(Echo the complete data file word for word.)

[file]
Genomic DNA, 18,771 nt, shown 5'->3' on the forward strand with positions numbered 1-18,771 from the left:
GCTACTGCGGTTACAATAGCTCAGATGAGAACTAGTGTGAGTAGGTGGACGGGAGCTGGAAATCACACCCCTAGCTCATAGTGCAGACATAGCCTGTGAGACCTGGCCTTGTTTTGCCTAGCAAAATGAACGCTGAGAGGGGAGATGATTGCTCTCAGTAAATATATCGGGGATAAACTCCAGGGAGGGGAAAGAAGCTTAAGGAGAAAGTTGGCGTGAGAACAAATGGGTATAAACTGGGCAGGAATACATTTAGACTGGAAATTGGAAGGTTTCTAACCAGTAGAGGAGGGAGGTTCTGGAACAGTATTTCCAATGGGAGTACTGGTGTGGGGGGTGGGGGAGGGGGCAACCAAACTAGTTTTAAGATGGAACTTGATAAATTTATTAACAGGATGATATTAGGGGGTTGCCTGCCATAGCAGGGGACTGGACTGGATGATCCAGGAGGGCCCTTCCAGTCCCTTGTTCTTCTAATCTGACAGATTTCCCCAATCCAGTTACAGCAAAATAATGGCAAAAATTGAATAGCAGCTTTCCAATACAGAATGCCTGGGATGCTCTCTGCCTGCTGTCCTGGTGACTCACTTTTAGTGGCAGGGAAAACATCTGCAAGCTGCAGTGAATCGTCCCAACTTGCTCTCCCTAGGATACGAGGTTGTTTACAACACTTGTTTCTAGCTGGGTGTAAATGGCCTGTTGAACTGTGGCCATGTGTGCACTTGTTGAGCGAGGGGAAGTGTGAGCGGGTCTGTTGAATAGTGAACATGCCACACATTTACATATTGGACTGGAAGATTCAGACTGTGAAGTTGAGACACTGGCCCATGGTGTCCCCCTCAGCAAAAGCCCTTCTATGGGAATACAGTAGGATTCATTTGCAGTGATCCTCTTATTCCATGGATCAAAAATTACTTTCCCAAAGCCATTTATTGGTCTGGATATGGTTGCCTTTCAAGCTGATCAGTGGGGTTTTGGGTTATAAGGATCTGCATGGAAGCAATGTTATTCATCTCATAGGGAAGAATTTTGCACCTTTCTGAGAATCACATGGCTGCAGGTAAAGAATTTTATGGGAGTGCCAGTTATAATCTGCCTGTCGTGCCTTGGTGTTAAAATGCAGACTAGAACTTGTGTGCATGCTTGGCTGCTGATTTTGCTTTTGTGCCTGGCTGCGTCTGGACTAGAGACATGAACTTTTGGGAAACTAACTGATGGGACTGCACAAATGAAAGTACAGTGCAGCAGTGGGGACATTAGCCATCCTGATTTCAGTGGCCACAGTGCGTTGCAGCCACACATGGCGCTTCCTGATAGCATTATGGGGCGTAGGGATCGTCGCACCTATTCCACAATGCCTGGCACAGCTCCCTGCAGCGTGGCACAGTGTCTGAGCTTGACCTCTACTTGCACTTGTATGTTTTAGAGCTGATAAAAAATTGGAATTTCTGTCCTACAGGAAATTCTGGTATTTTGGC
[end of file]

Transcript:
Genomic DNA, 18,771 nt, shown 5'->3' on the forward strand with positions numbered 1-18,771 from the left:
GCTACTGCGGTTACAATAGCTCAGATGAGAACTAGTGTGAGTAGGTGGACGGGAGCTGGAAATCACACCCCTAGCTCATAGTGCAGACATAGCCTGTGAGACCTGGCCTTGTTTTGCCTAGCAAAATGAACGCTGAGAGGGGAGATGATTGCTCTCAGTAAATATATCGGGGATAAACTCCAGGGAGGGGAAAGAAGCTTAAGGAGAAAGTTGGCGTGAGAACAAATGGGTATAAACTGGGCAGGAATACATTTAGACTGGAAATTGGAAGGTTTCTAACCAGTAGAGGAGGGAGGTTCTGGAACAGTATTTCCAATGGGAGTACTGGTGTGGGGGGTGGGGGAGGGGGCAACCAAACTAGTTTTAAGATGGAACTTGATAAATTTATTAACAGGATGATATTAGGGGGTTGCCTGCCATAGCAGGGGACTGGACTGGATGATCCAGGAGGGCCCTTCCAGTCCCTTGTTCTTCTAATCTGACAGATTTCCCCAATCCAGTTACAGCAAAATAATGGCAAAAATTGAATAGCAGCTTTCCAATACAGAATGCCTGGGATGCTCTCTGCCTGCTGTCCTGGTGACTCACTTTTAGTGGCAGGGAAAACATCTGCAAGCTGCAGTGAATCGTCCCAACTTGCTCTCCCTAGGATACGAGGTTGTTTACAACACTTGTTTCTAGCTGGGTGTAAATGGCCTGTTGAACTGTGGCCATGTGTGCACTTGTTGAGCGAGGGGAAGTGTGAGCGGGTCTGTTGAATAGTGAACATGCCACACATTTACATATTGGACTGGAAGATTCAGACTGTGAAGTTGAGACACTGGCCCATGGTGTCCCCCTCAGCAAAAGCCCTTCTATGGGAATACAGTAGGATTCATTTGCAGTGATCCTCTTATTCCATGGATCAAAAATTACTTTCCCAAAGCCATTTATTGGTCTGGATATGGTTGCCTTTCAAGCTGATCAGTGGGGTTTTGGGTTATAAGGATCTGCATGGAAGCAATGTTATTCATCTCATAGGGAAGAATTTTGCACCTTTCTGAGAATCACATGGCTGCAGGTAAAGAATTTTATGGGAGTGCCAGTTATAATCTGCCTGTCGTGCCTTGGTGTTAAAATGCAGACTAGAACTTGTGTGCATGCTTGGCTGCTGATTTTGCTTTTGTGCCTGGCTGCGTCTGGACTAGAGACATGAACTTTTGGGAAACTAACTGATGGGACTGCACAAATGAAAGTACAGTGCAGCAGTGGGGACATTAGCCATCCTGATTTCAGTGGCCACAGTGCGTTGCAGCCACACATGGCGCTTCCTGATAGCATTATGGGGCGTAGGGATCGTCGCACCTATTCCACAATGCCTGGCACAGCTCCCTGCAGCGTGGCACAGTGTCTGAGCTTGACCTCTACTTGCACTTGTATGTTTTAGAGCTGATAAAAAATTGGAATTTCTGTCCTACAGGAAATTCTGGTATTTTGGC